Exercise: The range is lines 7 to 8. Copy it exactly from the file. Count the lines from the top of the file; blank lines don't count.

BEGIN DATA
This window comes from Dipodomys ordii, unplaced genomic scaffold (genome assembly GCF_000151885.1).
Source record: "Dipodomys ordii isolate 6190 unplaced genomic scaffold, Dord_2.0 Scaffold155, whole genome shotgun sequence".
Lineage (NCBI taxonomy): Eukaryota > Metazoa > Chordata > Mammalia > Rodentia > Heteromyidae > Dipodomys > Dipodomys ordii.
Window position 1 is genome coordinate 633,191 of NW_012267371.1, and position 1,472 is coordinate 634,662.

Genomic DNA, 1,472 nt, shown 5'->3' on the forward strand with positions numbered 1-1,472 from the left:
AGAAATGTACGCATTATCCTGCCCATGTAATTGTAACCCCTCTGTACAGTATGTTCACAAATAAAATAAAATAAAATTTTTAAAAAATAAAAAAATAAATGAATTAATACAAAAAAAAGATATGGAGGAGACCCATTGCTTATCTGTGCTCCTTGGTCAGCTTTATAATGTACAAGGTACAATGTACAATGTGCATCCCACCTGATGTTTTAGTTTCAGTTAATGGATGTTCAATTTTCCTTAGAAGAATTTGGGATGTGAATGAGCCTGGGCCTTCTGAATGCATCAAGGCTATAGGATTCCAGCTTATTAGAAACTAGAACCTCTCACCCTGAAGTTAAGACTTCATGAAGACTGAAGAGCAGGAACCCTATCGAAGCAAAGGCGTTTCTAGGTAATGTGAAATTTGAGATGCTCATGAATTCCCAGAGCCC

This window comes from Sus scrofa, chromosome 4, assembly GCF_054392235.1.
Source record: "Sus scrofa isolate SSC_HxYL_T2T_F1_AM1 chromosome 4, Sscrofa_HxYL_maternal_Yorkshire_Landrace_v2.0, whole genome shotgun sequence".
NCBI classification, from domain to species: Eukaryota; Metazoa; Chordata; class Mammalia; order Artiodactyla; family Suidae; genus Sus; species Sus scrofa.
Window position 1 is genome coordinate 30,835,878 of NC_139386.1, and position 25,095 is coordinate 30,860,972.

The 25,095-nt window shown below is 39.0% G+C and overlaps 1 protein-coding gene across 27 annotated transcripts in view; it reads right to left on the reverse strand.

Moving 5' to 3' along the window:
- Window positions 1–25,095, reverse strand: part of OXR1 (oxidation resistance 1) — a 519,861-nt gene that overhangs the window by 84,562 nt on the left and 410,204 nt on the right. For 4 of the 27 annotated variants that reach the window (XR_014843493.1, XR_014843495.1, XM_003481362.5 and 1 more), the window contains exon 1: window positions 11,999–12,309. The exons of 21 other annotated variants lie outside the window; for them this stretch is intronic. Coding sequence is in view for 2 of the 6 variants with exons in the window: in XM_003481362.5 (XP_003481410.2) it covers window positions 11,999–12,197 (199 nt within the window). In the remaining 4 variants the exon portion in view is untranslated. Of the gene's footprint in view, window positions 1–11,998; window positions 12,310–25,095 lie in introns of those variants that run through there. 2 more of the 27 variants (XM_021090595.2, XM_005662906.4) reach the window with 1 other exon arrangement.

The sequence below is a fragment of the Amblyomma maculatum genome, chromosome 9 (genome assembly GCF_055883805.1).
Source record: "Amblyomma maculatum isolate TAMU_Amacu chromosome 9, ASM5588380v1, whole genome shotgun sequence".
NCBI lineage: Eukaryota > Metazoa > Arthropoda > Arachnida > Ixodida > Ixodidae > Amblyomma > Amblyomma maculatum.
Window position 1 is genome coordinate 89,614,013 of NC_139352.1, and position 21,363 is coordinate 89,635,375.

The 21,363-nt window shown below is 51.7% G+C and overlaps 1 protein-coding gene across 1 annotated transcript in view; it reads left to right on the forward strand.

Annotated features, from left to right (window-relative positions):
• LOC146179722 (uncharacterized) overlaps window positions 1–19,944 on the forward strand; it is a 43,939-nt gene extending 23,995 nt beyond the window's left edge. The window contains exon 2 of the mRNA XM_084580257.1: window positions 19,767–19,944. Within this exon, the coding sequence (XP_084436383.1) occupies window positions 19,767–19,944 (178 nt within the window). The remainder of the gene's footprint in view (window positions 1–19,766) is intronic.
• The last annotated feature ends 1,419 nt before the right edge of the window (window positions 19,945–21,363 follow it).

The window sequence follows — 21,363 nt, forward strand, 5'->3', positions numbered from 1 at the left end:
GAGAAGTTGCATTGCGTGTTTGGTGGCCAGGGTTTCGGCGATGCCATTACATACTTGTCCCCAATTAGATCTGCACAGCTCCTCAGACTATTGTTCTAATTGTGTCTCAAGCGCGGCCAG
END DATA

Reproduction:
This window comes from Sus scrofa, chromosome 4, assembly GCF_054392235.1.
Source record: "Sus scrofa isolate SSC_HxYL_T2T_F1_AM1 chromosome 4, Sscrofa_HxYL_maternal_Yorkshire_Landrace_v2.0, whole genome shotgun sequence".